Stay At a Farm This Summer

As I wrote about last summer, saving our farmland is vital not only for the food it gives us and the livelihood it provides our farmers, but because it can promote and protect regional food systems, play a role in environmental quality, and provide fiscal stability to a region by boosting the economy.

It does this by contributing to a community’s infrastructure and helps a local economy through sales, job creation and support services or businesses. One of the most unique of these support services is tourism, or more specifically, agri-tourism.

Traveling to a farm provides the urban or suburban dweller with a completely different vacation experience. We get to take advantage of seeing how a farm operates without the responsibility of having to run our own farm.

There are plenty of places that people visit to see rural scenery or to enjoy the food or drink of a specific region including the wineries in California’s Napa Valley or the popular farm stays found in Europe, especially Italy.

But agritourism takes many forms and includes such diverse activities as farm tours, agricultural/historical museums, petting farms, farm markets, food festivals, pick-your-own produce farms, roadside produce stands, nurseries, greenhouses, and wineries in addition to farm stays. There are even farms that provide lots of outdoor activities to people interested in things like horseback riding, kayaking, or fishing.

Since it is the summer vacation season, you might want to consider a farm stay. The great thing about a farm stay is that it offers something for all ages and you can pick the type of farm that suits your interest and fits in with how far you want to travel.

A farm stay is just what it sounds like; you stay on a working farm. Depending on the farm, each offers a different type of accommodation and experience. Some are bed and breakfast inns; others offer rooms and/or space in the farmhouse, while others are actually converted barns or other farm buildings made into an inn or guest facility.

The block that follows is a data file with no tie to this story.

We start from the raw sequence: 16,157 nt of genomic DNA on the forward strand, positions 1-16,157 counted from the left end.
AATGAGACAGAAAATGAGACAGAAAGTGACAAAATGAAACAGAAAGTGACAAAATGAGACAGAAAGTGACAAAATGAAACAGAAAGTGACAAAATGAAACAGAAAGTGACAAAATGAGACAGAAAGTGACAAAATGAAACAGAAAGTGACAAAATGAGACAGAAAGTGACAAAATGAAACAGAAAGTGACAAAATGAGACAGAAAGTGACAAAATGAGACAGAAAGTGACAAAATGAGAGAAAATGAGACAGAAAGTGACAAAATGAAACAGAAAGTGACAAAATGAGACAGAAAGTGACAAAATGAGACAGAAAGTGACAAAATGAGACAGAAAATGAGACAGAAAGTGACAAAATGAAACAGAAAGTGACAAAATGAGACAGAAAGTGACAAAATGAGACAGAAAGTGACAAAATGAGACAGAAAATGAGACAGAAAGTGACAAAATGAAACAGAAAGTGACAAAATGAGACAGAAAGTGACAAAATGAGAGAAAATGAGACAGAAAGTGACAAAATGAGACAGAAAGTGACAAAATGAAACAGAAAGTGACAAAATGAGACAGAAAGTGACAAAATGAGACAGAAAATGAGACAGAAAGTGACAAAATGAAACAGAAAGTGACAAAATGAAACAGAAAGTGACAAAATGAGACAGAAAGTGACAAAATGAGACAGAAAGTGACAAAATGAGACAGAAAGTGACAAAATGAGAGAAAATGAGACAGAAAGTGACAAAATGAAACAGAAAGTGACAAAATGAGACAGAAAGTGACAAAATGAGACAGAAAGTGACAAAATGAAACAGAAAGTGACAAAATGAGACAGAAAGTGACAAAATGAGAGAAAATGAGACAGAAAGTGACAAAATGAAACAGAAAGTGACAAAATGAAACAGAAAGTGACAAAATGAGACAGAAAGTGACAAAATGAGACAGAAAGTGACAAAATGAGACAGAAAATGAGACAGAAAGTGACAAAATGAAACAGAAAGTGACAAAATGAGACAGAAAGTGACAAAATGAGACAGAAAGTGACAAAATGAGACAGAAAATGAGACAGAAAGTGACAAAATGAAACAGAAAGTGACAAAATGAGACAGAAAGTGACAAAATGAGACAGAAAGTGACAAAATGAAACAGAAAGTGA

Some are very family friendly and provide all kinds of activities for kids, while others are only for adults and offer more of a quiet retreat. Some farm stays are operated as a working arrangement where people can come and stay and actually volunteer on a farm for a certain amount of time in exchange for food and accommodations while learning about farming.

Check out this site to find a farmstay near you, check out Farm Stay USA. If you are interested in a working vacation, check out WorldWide Opportunities on Organic Farms (WWOF).

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Veronica C.
Veronica C.3 years ago

I've always been in the city, so the grass does look greener on the other side~ no pun intended. I think I'd be amazed how much harder life is, and the work is, compared to the rat race that we run in the city.

Kath R.
Kath P.3 years ago

I'd love to do this one year. Working on a farm in exchange for room and board would suite me fine.

Kelly Rogers3 years ago

Oh, that looks like so much fun. I can't wait to have my own farm.

Winn Adams
Winn Adams3 years ago

Thanks for the article.

Michele Wilkinson

This is something I'd love to do.

May Howie
may Howie4 years ago

would love to stay on a farm but only for a few weeks, the seaside is my place

suzanne o.
suzanne o.4 years ago

i am trying to find very cheap self-catering , 3 pets allowed....a cottage/cabin per day $15-$25, including the dogs , no big or country mountain - can not find anything yet

Brenda Towers
Brenda Towers4 years ago

A great place to take the children.

Jennifer C.
Past Member 4 years ago

Thanks for sharing this article.

Laura Martinez
Past Member 4 years ago

i'm staying and working on a farm this summer. =)